Tough negotiation tactics, such as extreme first offers, can offend recipients, resulting in forced impasses. Negotiators can minimise this risk by understanding that offers are extreme only in relation to other values. Range offers have been found to reduce the risk of impasses and so saying, ‘I can sell the apartment for $300,000 to $350,000’ can be better than just providing one specific value.
Forced impasses can also be resolved by taking the other party’s perspective. If you are confused as to why a counterpart continues to negotiate and bargain with you, despite everything you have offered, it could be that you are offering what you believe is important to them – and not what is actually important to them. Perspective-taking allows negotiators to understand what the counterpart values most, enabling them to offer what they truly want. It can also motivate selfish negotiators to become prosocial, and prevent them from forcing an impasse on their counterparts in the first place.
Improving relationships can also help to avoid forced impasses. A bad relationship between negotiating parties can be improved by swapping lead negotiators. Also, negotiators that have to deal with counterparts they deeply dislike or hate are advised to build a relationship. Simply, people that like each other tend to care more about the outcome for the other party: Negotiators who care about their counterparts experience fewer impasses than those who solely care about their own needs.
When relational needs are threatened and trigger forced impasses, a third-party intervention, such as through mediation, may help. Negotiating parties who know that an impasse will be ruled upon by an independent party in a legally binding manner may make more concessions and not force an impasse on their counterpart.
Unwanted impasses occur when neither party seeks an impasse, yet the negotiation still ends without an agreement. Unwanted impasses can be caused by intrapersonal factors such as biased framing of the negotiation or varying levels of informational complexity. For example, an unwanted impasse may be caused by too little or too much information about the negotiation. An unwanted impasse is also more likely when negotiators do not know enough about their counterpart’s goals and preferences.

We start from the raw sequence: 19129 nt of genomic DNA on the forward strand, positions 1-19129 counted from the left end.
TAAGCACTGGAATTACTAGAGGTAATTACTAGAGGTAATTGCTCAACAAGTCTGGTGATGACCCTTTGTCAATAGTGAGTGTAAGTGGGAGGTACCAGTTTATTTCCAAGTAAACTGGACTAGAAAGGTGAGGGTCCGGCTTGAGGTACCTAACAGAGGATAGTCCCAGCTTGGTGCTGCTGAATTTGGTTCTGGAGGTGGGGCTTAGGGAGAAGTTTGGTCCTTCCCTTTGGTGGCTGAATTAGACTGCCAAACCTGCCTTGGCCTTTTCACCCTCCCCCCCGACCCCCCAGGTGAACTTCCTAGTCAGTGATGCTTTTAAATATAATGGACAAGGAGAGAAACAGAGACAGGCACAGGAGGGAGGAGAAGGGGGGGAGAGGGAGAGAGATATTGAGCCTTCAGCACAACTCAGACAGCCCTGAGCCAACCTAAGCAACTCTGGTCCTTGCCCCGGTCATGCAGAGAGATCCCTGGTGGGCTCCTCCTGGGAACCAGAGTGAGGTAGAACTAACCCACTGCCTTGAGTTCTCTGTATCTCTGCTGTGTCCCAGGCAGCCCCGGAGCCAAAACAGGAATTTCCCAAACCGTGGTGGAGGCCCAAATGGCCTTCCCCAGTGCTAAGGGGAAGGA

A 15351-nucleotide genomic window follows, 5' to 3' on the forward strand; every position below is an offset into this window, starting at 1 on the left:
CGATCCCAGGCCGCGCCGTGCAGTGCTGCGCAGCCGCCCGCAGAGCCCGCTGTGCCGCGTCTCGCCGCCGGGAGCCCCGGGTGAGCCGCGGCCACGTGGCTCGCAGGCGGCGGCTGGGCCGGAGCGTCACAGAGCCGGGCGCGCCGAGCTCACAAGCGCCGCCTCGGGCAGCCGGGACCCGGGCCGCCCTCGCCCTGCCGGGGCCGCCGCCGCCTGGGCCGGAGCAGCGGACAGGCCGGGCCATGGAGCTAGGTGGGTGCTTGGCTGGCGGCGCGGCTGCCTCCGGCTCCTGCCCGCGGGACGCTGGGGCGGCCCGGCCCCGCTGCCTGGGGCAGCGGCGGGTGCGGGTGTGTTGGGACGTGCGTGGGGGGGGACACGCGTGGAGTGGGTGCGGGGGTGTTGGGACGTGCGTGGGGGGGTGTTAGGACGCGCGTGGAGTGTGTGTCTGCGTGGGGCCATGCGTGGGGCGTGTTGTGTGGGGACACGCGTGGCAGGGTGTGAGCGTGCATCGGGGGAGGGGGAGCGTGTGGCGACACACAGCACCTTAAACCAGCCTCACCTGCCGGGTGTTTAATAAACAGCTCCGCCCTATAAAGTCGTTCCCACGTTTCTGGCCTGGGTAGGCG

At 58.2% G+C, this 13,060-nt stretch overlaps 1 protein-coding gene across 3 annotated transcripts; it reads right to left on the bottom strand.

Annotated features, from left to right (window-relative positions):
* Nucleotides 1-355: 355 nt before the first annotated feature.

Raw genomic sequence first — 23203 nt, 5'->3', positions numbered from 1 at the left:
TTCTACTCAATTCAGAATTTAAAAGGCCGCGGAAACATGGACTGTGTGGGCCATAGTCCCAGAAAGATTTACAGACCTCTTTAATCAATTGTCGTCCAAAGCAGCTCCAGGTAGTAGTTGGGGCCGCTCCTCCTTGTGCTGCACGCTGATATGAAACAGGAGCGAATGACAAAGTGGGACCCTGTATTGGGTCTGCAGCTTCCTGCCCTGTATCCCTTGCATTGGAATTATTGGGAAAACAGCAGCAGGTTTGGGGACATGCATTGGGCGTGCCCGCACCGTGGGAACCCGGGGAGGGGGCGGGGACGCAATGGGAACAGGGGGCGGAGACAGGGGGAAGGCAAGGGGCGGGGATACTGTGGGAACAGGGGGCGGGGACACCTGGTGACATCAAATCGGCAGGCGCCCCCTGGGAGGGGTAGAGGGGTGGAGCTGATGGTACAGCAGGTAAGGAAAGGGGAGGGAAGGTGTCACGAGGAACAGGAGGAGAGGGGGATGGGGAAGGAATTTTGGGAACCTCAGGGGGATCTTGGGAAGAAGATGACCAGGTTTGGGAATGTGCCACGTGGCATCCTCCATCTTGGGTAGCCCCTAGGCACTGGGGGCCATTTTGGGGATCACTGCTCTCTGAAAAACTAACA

Unwanted impasses can be resolved by framing the negotiation so that both parties recognise the negotiation’s win-win potential or by simplifying complex information. Information can be simplified by making it more accessible or by thorough preparation beforehand to help negotiators distinguish irrelevant from relevant information. Negotiators can also avoid unwanted impasses by processing and recombining information more creatively. Past research found that negotiators who have lived abroad and have multicultural experience avoid unwanted impasses by negotiating more creatively.
These types of impasses can also be resolved by addressing the negotiator’s mindsets. It has been shown that a growth mindset – the belief that negotiations can be learned – reduces impasses. This is also true of a choice mindset – the belief that a negotiator has the freedom to choose – which can also reduce impasses.
In summary, our analysis has identified three different types of impasses, how they are caused, and also what can be done to avoid them during negotiations. We conducted this research as, despite the prevalence of impasses in real-life negotiations, the study of them in classroom and laboratory situations is rare. In business schools, students and prospective future leaders should understand how negotiations can become deadlocked and how to overcome and prevent impasses as this will improve their ability to function well in leadership and management positions.
Martin Schweinsberg is an Assistant Professor of Organizational Behavior at ESMT Berlin and a leading expert in negotiations.
Schweinsberg was recognised as one of the 40 Best Business School Professor under 40 by Poets & Quants in 2019. He has also taught Executives, MBA, and PhD students in Europe, Asia, and the US. New research from Professor Schweinsberg and colleagues explores how negotiators can effectively solve negotiation breakdowns and avoid impasses.